There are two distinct areas to Florida's Gulf Coast, separated by geography and also wave size. The term 'panhandle' is used to describe a narrow strip of land that projects from one state into another; this basically describes Florida's northwest territory, which extends along the Gulf shore beneath Alabama and Georgia. Directly offshore from Pensacola, the swell-sapping continental shelf is at its narrowest, providing a welcome focus for wave oscillations in the eastern Gulf. Strangely, there is enough fetch for E wind swells to be produced, adding to the usual SE windchop, but SW to W swells have a lot of trouble getting over the shallow delta at the mouth of the Mississippi. But if a tropical storm enters the area from the S, the Panhandle will pump with double overhead and even larger waves, although swell duration can be extremely short. Winter is the time when the E-SE winds blow hardest before a cold front sweeps in from the NW bringing offshore winds and powerful, precipitous waves from Pensacola to Panama City.
Pensacola has miles of glaringly white, sandy beaches. Here the waves conform to the 'crumbly outside wall reforming into steeper inside shorebreak' category. However, this trend is bucked by a precious few waves at the barrier island extremities where inlet jetties provide foundations for solid, quality breaks. Furthest west are the lefts of The Point at Fort Pickens, which need a sizable swell to wrap around into the sheltered bay. Sand formation is crucial and, while hurricanes bring swell, they also destroy sandbars or rearrange them in all the wrong places, making this sand bottomed pointbreak very fickle indeed.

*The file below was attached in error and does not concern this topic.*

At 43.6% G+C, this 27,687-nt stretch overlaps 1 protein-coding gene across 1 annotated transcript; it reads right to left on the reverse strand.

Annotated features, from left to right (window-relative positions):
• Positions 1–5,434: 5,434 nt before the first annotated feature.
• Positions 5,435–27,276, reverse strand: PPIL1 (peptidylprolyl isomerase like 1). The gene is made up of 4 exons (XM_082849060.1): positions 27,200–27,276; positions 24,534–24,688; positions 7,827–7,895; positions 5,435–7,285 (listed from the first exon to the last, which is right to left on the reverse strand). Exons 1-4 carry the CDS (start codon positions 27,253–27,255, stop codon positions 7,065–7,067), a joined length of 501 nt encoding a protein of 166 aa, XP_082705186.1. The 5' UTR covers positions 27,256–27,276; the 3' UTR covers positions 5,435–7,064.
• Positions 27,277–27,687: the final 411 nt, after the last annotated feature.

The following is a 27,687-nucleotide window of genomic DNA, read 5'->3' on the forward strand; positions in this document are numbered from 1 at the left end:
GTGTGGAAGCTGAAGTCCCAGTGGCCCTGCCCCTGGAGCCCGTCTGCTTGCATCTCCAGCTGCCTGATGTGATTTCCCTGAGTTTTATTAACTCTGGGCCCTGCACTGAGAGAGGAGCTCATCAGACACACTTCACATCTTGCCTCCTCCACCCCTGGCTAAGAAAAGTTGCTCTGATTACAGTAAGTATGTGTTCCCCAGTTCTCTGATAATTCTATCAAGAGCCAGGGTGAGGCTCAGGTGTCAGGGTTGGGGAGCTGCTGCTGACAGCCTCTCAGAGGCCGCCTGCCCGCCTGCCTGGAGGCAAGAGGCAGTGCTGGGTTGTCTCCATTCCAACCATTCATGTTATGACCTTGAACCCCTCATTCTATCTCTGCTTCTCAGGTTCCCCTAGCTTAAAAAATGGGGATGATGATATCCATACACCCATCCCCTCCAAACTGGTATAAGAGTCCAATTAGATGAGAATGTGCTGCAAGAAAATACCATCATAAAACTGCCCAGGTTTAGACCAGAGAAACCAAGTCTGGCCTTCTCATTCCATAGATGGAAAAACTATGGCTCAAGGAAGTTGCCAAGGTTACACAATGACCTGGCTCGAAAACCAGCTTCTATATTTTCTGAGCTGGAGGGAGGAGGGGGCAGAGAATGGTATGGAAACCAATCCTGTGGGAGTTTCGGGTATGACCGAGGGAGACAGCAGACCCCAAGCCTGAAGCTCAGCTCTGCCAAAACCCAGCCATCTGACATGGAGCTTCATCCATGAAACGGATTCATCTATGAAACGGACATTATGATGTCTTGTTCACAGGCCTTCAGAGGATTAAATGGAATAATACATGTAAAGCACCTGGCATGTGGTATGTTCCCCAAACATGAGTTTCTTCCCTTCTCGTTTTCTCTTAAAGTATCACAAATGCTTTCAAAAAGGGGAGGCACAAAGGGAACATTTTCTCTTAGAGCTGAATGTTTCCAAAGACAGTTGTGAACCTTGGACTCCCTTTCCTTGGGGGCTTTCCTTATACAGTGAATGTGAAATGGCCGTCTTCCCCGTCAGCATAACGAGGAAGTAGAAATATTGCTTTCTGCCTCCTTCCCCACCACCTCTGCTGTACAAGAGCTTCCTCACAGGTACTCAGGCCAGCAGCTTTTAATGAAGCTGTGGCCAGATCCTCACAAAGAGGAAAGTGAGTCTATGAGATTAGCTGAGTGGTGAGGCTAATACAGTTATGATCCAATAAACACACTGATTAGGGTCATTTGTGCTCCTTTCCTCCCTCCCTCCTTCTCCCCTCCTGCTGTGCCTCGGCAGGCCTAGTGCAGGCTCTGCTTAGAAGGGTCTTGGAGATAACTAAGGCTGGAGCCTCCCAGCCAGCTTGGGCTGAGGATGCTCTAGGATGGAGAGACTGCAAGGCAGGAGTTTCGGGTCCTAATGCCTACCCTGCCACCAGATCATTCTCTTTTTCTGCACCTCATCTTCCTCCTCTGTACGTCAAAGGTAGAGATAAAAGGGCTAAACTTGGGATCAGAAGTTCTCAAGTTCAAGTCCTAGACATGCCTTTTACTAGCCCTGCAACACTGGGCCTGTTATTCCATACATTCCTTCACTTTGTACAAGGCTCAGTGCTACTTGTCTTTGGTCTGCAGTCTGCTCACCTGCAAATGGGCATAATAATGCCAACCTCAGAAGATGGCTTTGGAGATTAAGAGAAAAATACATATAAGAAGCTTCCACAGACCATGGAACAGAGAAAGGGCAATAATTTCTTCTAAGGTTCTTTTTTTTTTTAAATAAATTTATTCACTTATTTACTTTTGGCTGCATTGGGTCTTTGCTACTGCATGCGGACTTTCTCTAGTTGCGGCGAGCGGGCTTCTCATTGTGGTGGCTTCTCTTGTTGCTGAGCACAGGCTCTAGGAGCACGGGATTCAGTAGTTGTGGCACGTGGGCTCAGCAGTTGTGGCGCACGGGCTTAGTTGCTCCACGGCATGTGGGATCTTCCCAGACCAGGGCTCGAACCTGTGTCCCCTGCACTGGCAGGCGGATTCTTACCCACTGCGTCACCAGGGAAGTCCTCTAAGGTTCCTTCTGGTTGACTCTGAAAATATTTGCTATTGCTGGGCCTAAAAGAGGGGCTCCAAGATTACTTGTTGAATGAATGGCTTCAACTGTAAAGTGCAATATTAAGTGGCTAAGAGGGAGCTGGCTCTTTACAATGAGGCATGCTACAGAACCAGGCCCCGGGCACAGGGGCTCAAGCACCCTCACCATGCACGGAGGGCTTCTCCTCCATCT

Pensacola Beach has plenty of uninterrupted beachbreaks leading east along Santa Rosa Island to Navarre. Here a new pier provides constant banks from the outside to the steeper shorebreak, without the crowds of the nearby cities.
Fort Walton Beach and Destin present welcome variations from straight, open beaches; here, inlet jetties form wedging waves, which help shape consistent spots like NCOs and Jetty East. The shoreline from Destin to Sandestin offers miles of featureless peaks to choose from, and the Henderson Beach State Park is a nice respite from shoreline development. Grayton Beach State Park is a cheap camping option in otherwise expensive surroundings with proximity to some above-average sandbars.
Heading east into the popular college town/tourist destination of Panama City, look for more crowds, especially at the two piers. The concrete one is more consistent with better banks that can connect all the way from the outside through to the steeper shorebreak; the wooden pier is a less crowded, if humbler, option. Three of the best waves on the Panhandle are clustered at the southeastern end of Panama Beach. Long jetties protect the deep inlet between St Andrews State Park and Shell Island, both of which offer hard-breaking peaks with good wind protection. But the real gem is situated inside the inlet on the western side of the eastern jetty. Amazons is a long, workable lefthander that needs a decent SE or E swell to break. Handles the big stuff, but access is tricky without a boat, as paddling across the inlet is dangerous due to tidal currents, boat traffic, sharks, and zealous, ticket-writing Coastguard officials. Military bases and difficult access compound the situation, making it difficult to surf any further east.